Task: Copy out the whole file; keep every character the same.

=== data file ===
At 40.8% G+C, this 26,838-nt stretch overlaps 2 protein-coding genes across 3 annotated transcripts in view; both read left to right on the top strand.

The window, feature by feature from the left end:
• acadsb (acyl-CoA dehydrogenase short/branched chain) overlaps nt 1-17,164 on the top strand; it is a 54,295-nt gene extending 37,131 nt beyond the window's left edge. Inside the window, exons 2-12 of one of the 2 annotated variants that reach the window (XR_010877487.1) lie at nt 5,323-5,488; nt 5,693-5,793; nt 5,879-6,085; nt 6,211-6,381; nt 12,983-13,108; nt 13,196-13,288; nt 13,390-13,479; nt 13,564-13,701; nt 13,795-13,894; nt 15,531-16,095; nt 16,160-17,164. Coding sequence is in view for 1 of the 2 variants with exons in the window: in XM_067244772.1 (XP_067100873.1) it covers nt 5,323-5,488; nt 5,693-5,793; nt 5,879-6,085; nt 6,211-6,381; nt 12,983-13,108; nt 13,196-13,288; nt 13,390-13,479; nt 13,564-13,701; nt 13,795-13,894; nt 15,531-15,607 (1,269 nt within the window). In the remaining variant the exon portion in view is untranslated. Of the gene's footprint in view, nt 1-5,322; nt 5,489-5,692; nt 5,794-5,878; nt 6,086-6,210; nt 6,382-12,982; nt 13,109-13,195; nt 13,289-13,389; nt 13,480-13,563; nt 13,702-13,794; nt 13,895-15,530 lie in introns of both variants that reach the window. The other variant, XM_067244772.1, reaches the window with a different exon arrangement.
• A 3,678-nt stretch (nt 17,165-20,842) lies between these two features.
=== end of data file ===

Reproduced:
At 40.8% G+C, this 26,838-nt stretch overlaps 2 protein-coding genes across 3 annotated transcripts in view; both read left to right on the top strand.

The window, feature by feature from the left end:
• acadsb (acyl-CoA dehydrogenase short/branched chain) overlaps nt 1-17,164 on the top strand; it is a 54,295-nt gene extending 37,131 nt beyond the window's left edge. Inside the window, exons 2-12 of one of the 2 annotated variants that reach the window (XR_010877487.1) lie at nt 5,323-5,488; nt 5,693-5,793; nt 5,879-6,085; nt 6,211-6,381; nt 12,983-13,108; nt 13,196-13,288; nt 13,390-13,479; nt 13,564-13,701; nt 13,795-13,894; nt 15,531-16,095; nt 16,160-17,164. Coding sequence is in view for 1 of the 2 variants with exons in the window: in XM_067244772.1 (XP_067100873.1) it covers nt 5,323-5,488; nt 5,693-5,793; nt 5,879-6,085; nt 6,211-6,381; nt 12,983-13,108; nt 13,196-13,288; nt 13,390-13,479; nt 13,564-13,701; nt 13,795-13,894; nt 15,531-15,607 (1,269 nt within the window). In the remaining variant the exon portion in view is untranslated. Of the gene's footprint in view, nt 1-5,322; nt 5,489-5,692; nt 5,794-5,878; nt 6,086-6,210; nt 6,382-12,982; nt 13,109-13,195; nt 13,289-13,389; nt 13,480-13,563; nt 13,702-13,794; nt 13,895-15,530 lie in introns of both variants that reach the window. The other variant, XM_067244772.1, reaches the window with a different exon arrangement.
• A 3,678-nt stretch (nt 17,165-20,842) lies between these two features.